Leo Tolstoy began Anna Karenina with the wonderful observation that “Happy families are all alike; every unhappy family is unhappy in its own way.” This quote always makes me think of the Spanish pretérito (preterit) past tense. The pretérito has lots of irregulars, and they are irregular in many different ways.

Unhappy families are like the pretérito.

We’ve already seen that in the present tense, most irregulars — the boot verbs-zco and -go verbs, and ver — developed as Vulgar Latin transitioned to Spanish. The pretérito is different because most of its irregulars were already irregular in Latin. (Well, Spanish added a few for good measure…keep on reading.)

Basically, the Spanish pretérito tense derives from the Latin perfect, which was riddled with irregulars. Latin scholars refer to them as “strong” perfects, as opposed to the regular, or “weak” perfects. The strong perfects were characterized by stress on the root instead of the ending in some of the verb forms. You can still hear this difference in Spanish. For example, irregular dije and dijo are stressed on the di- root, while regular hablé and habló are stressed on the and endings. The strong perfects also lacked the normal /v/ ending of regular perfects, such as laudāvī “I praised” (from laudāre) or audīvit “he heard” (from audīre).

Caeser loved those strong perfects!

Most of today’s irregular pretéritos can be traced to three subtypes of the Latin strong perfect:

Strong perfects

As always, analogy muddied the evolutionary trail. Several common verbs that were regular in Latin picked up the u pattern of hube, supe and the like, including tener/tuve, estar/estuve, and andar/anduve. The irregular pretérito of ver (vi, viste, vio, etc.) influenced that of dar (di, diste, dio, etc.), while the pretéritos of ser “to be” and ir “to go” merged. On the other hand, many verbs with strong perfects in Latin became regular in Spanish. Some examples are temer, which belonged to Latin’s –class (Latin timuī, timuístī, etc.), escribir “to write”, in the – class (scrīpsī, scrīpsístī, etc.), and leer “to read”, in the –ī class (lēgī, lēgístī). Their modern yo pretéritos are regular temí, escribí, and leí instead of something like tume, escrise, and lije.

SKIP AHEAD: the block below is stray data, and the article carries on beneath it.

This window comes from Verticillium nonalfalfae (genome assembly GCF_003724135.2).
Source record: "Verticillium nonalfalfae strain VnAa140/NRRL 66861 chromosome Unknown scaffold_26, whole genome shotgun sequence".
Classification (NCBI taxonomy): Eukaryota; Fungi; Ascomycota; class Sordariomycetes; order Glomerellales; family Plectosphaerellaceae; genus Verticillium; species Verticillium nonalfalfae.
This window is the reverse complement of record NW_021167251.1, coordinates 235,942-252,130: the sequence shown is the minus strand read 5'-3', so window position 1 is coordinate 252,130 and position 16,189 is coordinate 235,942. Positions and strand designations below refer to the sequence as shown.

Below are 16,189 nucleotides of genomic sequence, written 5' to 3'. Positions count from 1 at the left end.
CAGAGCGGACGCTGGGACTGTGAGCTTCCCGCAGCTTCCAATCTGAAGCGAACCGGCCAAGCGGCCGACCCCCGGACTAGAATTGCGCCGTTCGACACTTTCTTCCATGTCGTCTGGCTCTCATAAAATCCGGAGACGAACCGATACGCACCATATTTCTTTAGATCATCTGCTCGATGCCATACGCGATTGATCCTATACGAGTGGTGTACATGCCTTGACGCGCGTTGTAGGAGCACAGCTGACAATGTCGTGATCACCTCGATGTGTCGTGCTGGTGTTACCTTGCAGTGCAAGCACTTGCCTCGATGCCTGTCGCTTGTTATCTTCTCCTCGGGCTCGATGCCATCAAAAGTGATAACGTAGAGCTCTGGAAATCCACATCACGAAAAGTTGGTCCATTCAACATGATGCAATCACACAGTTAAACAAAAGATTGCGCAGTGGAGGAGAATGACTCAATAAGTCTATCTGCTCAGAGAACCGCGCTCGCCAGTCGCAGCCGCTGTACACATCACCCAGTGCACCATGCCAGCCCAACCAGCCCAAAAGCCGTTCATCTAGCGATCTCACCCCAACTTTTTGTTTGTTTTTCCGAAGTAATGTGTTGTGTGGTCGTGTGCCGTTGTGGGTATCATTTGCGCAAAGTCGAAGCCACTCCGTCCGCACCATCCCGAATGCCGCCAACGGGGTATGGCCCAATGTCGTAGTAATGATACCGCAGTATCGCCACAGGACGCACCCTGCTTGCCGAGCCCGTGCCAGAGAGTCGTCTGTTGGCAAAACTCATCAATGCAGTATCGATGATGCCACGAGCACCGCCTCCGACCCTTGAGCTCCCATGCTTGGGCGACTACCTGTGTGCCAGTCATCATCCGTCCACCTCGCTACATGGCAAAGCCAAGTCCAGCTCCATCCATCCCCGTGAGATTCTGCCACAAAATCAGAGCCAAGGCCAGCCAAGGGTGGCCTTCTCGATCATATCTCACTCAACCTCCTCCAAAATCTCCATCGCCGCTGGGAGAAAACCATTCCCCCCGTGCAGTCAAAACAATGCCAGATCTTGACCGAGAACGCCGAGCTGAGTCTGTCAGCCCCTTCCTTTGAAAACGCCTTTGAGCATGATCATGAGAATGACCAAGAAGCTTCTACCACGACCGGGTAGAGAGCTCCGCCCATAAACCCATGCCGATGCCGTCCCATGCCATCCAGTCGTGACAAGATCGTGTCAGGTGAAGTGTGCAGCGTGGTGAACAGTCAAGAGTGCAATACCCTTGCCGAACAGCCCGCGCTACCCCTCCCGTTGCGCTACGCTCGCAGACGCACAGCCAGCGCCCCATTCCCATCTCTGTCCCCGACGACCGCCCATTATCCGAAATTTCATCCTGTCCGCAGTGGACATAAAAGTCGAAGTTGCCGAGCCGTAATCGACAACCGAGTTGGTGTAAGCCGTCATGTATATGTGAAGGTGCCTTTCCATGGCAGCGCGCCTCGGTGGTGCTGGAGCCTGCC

Finally, to make matters worse, Spanish “invented” its very own irregular pattern: the so-called “sole” verbs. These are -ir verbs with a “boot” change in the present, like servir (sirvo, sirves etc.), mentir (mientomientes, etc.), and dormir (duermoduermes, etc.). In the pretérito, the e or o of the root changes to an i or u in the él and ellos forms. This happens for the same reason I described in my boot verb post: raising an /e/ to /i/ and an /o/ to /u/ anticipates the height of the y sound (transcribed properly as /j/) that you get when you pronounce the -ió and -ieron in fluent speech.


Suela verbs are only Irregular in the sole of the boot

That’s a lot of irregulars — and a lot of unhappy families, at least the night before a major test…

Those wacky -ir verbs

In a previous post I described the origin of the three main categories of Spanish “boot” verbs, shown below:

Boot verbsThe first two types of vowel change, from e ie and from o ue, affect -ar-er, and -ir verbs. The third type, with a vowel change from e iaffects only ir verbs. I also described how a fourth change for -ir verbs, from o u , was sidetracked, with the relevant verbs switching over entirely to u (e.g. mullir, from Latin mollire).

At the time I overlooked a simple yet dramatic truth: the “boot” pattern has taken over all possible -ir verbs! This amounts to a significant difference between -ir verbs and -ar/-er verbs. When you learn a new -ar or -er verb that might be a boot verb (say, the hypothetical verbs felar and foler), you need to check a dictionary to see how the verb works. Is it regular, in which case the present tense forms are (yo) felo and (yo) folo, or boot (fielo, fuelo)? For a hypothetical -ir verb like felir, this question is moot: it’s a boot verb for sure. The only remaining issue is which type it is, i.e. fielo or filo.

[Note that the total change of o u in -ir verbs means that one will never encounter a new verb like folir; it would have changed to fulir.]

To verify this generalization, have a look at the comprehensive list of -ir verbs at (a website with which I am not affiliated; I just admire their verb lists). With a single bizarre exception (abolir, see below), every verb on the list whose final stem vowel is e or o is a “boot” verb.

FYI abolir (click for conjugation) belongs to yet another weird category: it’s a so-called “defective verb”, which means that its only allowed forms are those whose verb ending begins with i. For the present tense, this means that the verb only exists in the nosotros and vosotros forms, which are both outside the “boot”.

This generalization about -ir boot verbs is hardly earth-shaking. In fact, if you’re not a Spanish grammar lover, you’re probably asleep by now (but then how can you still be reading???). To me, though, it is somehow aesthetically pleasing. These -ir boot verbs are weird in general — consider their gerunds (dUrmiendo, sugIriendo) and preterits (dUrmió, sugIrió). Shouldn’t their present tense be special, too?